Part of the book: Colorectal Cancer
The prevalence of hepatopulmonary syndrome (HPS) in the setting of cirrhosis ranges between 4 and 47% and its presence increases the mortality rate, especially when hypoxemia is present. Our study aim was to fix whether there is a correlation of results between two simple and non‐invasive procedures such as transthoracic contrast‐enhanced ultrasound (CEUS) and pulse oximetry, used for early detection of HPS in patients with liver cirrhosis, having as endpoint the improvement in their outcome. The rapid lung enhancement and delayed left ventricle enhancement of the saline solution, after at least three systolic beats during CEUS and pulse oximetry showing a SaO2 < 95%, were correlated and considered positive for the diagnosis of HPS. One hundred and sixty‐five (44%) of the total of 375 patients diagnosed with liver cirrhosis enrolled in the current study, with or without respiratory symptoms (dyspnea, clubbing, distal cyanosis, cough and/or spider angioma), showed positive criteria for HPS diagnosis during CEUS. SaO2 < 95% and PaO2 < 70 mmHg were found in 123 patients (33%) during pulse oximetry investigation. Pearson correlation index showed a good correlation between lung and heart CEUS findings and pulse oximetry (r = 0.97) for HPS diagnosis. CEUS and pulse oximetry results correlate and rapidly diagnose HPS, a highly fatal complication of liver cirrhosis (LC), guiding the future treatment by speeding up orthotopic liver transplant OLT recommendations to improve the survival rates.
Part of the book: Liver Cirrhosis
Tuberculosis (TB) is a highly contagious bacterial infection caused by Mycobacterium tuberculosis (MTB), affecting about 1/3rd of the world population and being responsible for lot of deaths worldwide, despite the progress achieved in the diagnosis and treatment fields. TB can affect the peritoneum, the TB ascites being a concern for physicians, especially when dealing with immunocompromised patients. The clinical presentation of TB ascites is challenging, due to nonspecific symptoms that make confusion with other diseases and the late results of cultures from ascites. The late diagnosis leads to a delayed treatment and high mortality. This manuscript describes recent tools used for early diagnosis in TB ascites. Molecular methods based on mycobacterial nucleic acid amplification tests (NAATs), polymerase chain reaction (PCR) detecting minimal amounts of bacterial DNA, or interferongamma release assays (IGRA) and biochemical methods such as the serum-ascites albumin gradient (SAAG) <1.1 g/dL, ratio between lactic dehydrogenase (LDH) in ascites fluid/serum total protein (TP) ratio of 0.5 and fluid ascites/serum LDH ratio of 0.6, and adenosine deaminase activity (ADA) > 40 UI/ml were recently considered more accurate diagnostic procedures. These methods allow a rapid and accurate differential diagnosis of ascites fluid, making possible the early treatment with appropriate drugs.
Part of the book: Ascites
Cancer and diabetes are two major health problems worldwide, and incidence is increasing globally for both diseases. Type 2 diabetes is characterized by hyperinsulinemia and insulin resistance and the effect of insulin and insulin growth factor I on cancer development and progression have been demonstrated in animal and human studies. The relationship between diabetes and cancer was reported for more than 60 years. Many epidemiological studies conducted over time suggested the association between diabetes and cancer. Epidemiological studies show an increased risk in type 2 diabetic patients for colon, breast, liver, pancreas, bladder cancers and non-Hodgkin’s lymphoma, and a decrease risk for prostate cancer. Lung cancer does not appear to be related to diabetes and for renal cancer data are inconclusive. Diabetes, beside the fact that it is an independent risk factor for different type of cancer, can also have an impact on prognosis of cancer, and studies shown an increased cancer mortality in patients with diabetes.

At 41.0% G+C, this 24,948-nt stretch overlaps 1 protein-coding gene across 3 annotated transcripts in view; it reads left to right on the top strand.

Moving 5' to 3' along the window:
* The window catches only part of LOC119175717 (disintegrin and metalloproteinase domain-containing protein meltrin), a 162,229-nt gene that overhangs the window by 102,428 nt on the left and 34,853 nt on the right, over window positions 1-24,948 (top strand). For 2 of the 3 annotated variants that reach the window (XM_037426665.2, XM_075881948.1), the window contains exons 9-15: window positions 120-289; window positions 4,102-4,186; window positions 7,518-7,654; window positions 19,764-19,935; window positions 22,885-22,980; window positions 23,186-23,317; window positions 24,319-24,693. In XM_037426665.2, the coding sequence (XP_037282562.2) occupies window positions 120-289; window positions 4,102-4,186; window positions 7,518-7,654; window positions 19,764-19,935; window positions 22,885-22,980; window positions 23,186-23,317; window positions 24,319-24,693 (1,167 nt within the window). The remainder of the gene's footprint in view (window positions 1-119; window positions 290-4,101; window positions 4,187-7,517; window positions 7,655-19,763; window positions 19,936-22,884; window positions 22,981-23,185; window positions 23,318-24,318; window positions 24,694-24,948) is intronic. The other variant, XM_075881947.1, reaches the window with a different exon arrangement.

Part of the book: Diabetes and Its Complications
Advanced liver cirrhosis requiring hospitalization is frequently associated with electrolytic disturbances, the most common finding being serum hyponatremia. The goal of treatment in patients with decompensated liver cirrhosis complicated with severe hyponatremia is to normalize the increased amount of water in the body and to improve the sodium concentration. Fluid restriction is recommended at 1.5 L/day to prevent sodium depletion in the serum, but the lack of efficacy is probably due to a poor patient compliance. Discontinuation or adjustments of diuretic dosages are sometimes required. Albumin associated with vasoconstrictors as midodrine can increase the effective arterial blood volume and seems to improve the serum sodium concentration. A promising therapeutic option targeting the pathophysiological mechanism of hyponatremia consists of improving solute-free water excretion, which is markedly impaired in these patients. The use of agents such as k opioid agonists has been attempted, but has been dropped due to the severe side effects. Recently, a new therapeutic class called vaptans has taken an important place in the treatment of hypervolemic hyponatremia. The main side effects during the administration of these drugs in patients with liver cirrhosis are reversible after discontinuing therapy. Therefore, it is recommended to use vaptans for short periods of time.
Part of the book: Management of Chronic Liver Diseases
Hepatocellular carcinoma (HCC) is the most frequent primary malignancy of the liver and it is one of the leading causes of cancer-related deaths worldwide. The global burden of hepatocellular carcinoma is growing nowadays. Most cases of hepatocellular carcinoma develop in the background of chronic hepatitis C and B and liver cirrhosis‑well-known risk factor. But despite the reducing incidence of chronic hepatitis infections, an increase in the incidence of hepatocellular carcinoma was observed in the last decades. This could be explained by the increasing prevalence of obesity, type 2 diabetes mellitus, nonalcoholic fatty liver disease (NAFLD) and nonalcoholic steatohepatitis (NASH), which are becoming important risk factors in hepatocellular carcinoma. Regular surveillance, as performed for patients with viral hepatitis, is required for patients with metabolic risk factors.